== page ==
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Real-Time Operating Systems Design and Implementation

Real-Time Operating Systems Design and Implementation
type: lab course
chair: Chair of Micro Hardware Technologies for Automation
semester: >=5

Room 001, Building:40.28


Tuesdays 14:00-17:15 (weekly)

start: 18.10.2011

Waqaas Munawar, M.Sc.
Juniorprofessor Dr. Jian-Jia Chen

sws: 4
ects: 6
lv-no.: 24314

<Shuttle>Embedded electronic systems are getting more and more pervasive in our daily lives. According to some surveys more than 97% of all the processors sold worldwide are used for embedded applications. In the year 2005, 20 billion Euros were spent in the EU alone for R&D activities in the embedded systems. It is expected that in 2011 the total expenditure will exceed 28 billion Euros.

One essential property of embedded systems is to maintain the timeliness of the response. Therefore, real-time operating systems (RTOS) are required. For example, a robot has to decide how to react to the environment on time to maintain its stability, and electronic systems in an automotive system should make control decisions in time for safety requirements.

It is apparent that market for RTOS-based solutions is poised to grow tremendously in near future. Therefore, this course is designed to help students understand the kernel of real-time operating systems so that they are able to design timing predictable systems for safety-critical and robust applications, such as robotic and automotive systems.
<Mars Rover>

This lab course introduces the concepts of RTOSes in two parts. In first one, we introduce the theoretical basis of RTOSes e.g. the problems originating from resource sharing and real-time constraints etc. In the second part we put the theoretical knowledge to work with FreeRTOS-based hands-on exercises. Combined together, this course will consist of 13 sessions with five sessions dedicated to theory and eight sessions dedicated to hands on lab exercises. After this course the students should be able to analyse and develop dependable software components for real-time systems using the already existing off-the-shelf RTOSes.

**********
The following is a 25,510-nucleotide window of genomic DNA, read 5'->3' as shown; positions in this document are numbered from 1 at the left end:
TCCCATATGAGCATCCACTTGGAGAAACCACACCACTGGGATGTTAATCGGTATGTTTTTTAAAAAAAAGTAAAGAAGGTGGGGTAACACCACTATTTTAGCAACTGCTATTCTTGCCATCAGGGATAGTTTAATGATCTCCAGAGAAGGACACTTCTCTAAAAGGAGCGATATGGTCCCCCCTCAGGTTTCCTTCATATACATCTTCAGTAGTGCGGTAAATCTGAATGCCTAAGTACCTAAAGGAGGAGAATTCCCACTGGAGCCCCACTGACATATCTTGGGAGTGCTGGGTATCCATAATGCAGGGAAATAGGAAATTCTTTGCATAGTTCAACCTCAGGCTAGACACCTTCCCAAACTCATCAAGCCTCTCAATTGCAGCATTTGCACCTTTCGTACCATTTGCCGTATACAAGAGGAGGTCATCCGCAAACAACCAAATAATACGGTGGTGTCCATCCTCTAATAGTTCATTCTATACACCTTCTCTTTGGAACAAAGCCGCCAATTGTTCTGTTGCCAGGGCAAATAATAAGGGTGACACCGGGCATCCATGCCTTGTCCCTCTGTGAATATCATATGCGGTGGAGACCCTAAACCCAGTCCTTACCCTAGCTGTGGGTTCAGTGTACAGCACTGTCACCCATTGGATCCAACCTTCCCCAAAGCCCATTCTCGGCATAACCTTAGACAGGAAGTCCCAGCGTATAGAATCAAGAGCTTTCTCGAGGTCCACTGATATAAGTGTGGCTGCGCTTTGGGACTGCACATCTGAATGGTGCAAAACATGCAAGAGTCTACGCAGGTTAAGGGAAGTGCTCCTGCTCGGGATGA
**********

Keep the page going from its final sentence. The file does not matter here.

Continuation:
If you would like to take part in this course, it is highly recommended that you register. Alternatively, you can just show up on first meeting on 18.10.2011 at 2pm at room 001 building 40.28. The course is limited to a maximum of 16 students. In case of more candidates, the people who have registered earlier will be given preference.


Date Topic Material
18.10.2011 Lecture 1. Organization and Introduction slides
25.10.2011 Lecture 2: Task Management slides
01.11.2011 no lecture (holiday)  
08.11.2011 Lab 1: Task Management

Question Sheet, Lab Tasks, Virtual Machine

15.11.2011 Lab 2: Task Management with Profiling

Question Sheet, Solutions, Task Sheet

22.11.2011 Lecture 3: Queue Management and Interrupt Management slides
29.11.2011 no lecture/lab (on a trip)  
06.12.2011 Lab 3: Task Management with Priorities Question Sheet, Solutions, Task Sheet
13.12.2011 Lecture 4: Resource Management slides
20.12.2011 Lab 4: Kernel Internals Question Sheet, Skeleton,
27.12.2011 no lecture (holiday)  
03.01.2012 no lecture (holiday)  
10.01.2012 Lab 5: Interrupt Management Question Sheet, Solutions
17.01.2012 Lecture 5: Memory Management, Bootstrap, Troubleshooting and Microrobots slides, slides, slides
24.01.2012 Lab 6: Trouble Shooting + Summary Question Sheet, Solutions
31.01.2012 Lab 7: Micro Robot Systems I Question Sheet, Solutions
07.02.2012 Lab 8: Micro Robot Systems II slides